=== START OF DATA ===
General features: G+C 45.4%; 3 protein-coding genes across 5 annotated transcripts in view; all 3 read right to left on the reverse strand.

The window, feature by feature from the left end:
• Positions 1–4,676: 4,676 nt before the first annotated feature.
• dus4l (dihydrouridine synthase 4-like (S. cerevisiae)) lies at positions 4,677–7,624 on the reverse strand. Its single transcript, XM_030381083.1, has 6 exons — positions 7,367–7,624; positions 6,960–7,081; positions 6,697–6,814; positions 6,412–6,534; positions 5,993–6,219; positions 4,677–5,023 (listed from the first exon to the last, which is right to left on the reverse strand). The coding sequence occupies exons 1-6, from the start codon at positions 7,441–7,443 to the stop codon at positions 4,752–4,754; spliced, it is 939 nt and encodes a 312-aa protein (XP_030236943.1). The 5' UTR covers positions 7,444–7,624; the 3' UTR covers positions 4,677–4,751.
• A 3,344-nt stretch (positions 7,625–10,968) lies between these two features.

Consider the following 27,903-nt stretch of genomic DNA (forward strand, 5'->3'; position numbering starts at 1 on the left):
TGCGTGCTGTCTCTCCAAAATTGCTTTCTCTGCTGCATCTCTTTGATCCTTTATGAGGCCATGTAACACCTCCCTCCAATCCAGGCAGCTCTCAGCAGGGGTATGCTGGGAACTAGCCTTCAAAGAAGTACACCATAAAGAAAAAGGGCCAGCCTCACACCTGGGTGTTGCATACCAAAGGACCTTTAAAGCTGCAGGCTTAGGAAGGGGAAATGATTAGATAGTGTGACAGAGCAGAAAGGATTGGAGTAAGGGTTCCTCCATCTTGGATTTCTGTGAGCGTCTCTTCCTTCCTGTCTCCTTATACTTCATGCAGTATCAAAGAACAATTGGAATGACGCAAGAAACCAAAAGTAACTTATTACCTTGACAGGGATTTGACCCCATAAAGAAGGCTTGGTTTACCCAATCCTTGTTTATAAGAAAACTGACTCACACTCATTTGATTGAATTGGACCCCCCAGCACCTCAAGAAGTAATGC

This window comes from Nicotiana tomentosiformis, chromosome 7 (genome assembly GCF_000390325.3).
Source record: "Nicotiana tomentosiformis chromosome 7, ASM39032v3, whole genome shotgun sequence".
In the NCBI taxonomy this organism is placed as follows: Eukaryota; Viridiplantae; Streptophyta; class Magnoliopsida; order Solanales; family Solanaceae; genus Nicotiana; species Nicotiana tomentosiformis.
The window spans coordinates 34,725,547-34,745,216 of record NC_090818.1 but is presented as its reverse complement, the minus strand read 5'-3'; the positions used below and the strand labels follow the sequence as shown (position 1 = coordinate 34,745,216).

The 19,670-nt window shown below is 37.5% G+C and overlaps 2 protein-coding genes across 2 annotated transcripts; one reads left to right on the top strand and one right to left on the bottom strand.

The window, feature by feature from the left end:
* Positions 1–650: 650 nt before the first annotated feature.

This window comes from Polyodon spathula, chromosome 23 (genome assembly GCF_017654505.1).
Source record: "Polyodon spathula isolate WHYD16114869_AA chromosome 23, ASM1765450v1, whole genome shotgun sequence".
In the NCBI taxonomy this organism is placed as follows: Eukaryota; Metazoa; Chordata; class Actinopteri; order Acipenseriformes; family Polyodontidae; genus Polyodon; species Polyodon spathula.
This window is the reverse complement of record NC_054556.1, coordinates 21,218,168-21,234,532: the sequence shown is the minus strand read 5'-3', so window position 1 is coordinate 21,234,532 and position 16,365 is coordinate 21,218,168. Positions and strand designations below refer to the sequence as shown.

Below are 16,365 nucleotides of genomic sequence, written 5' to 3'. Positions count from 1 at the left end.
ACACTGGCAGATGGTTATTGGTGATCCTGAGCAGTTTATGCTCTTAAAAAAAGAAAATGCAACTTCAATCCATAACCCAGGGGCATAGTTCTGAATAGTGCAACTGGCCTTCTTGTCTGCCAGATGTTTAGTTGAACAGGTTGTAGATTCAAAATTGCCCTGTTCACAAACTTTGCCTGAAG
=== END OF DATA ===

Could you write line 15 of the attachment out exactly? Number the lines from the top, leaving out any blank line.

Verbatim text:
This window comes from Polyodon spathula, chromosome 23 (genome assembly GCF_017654505.1).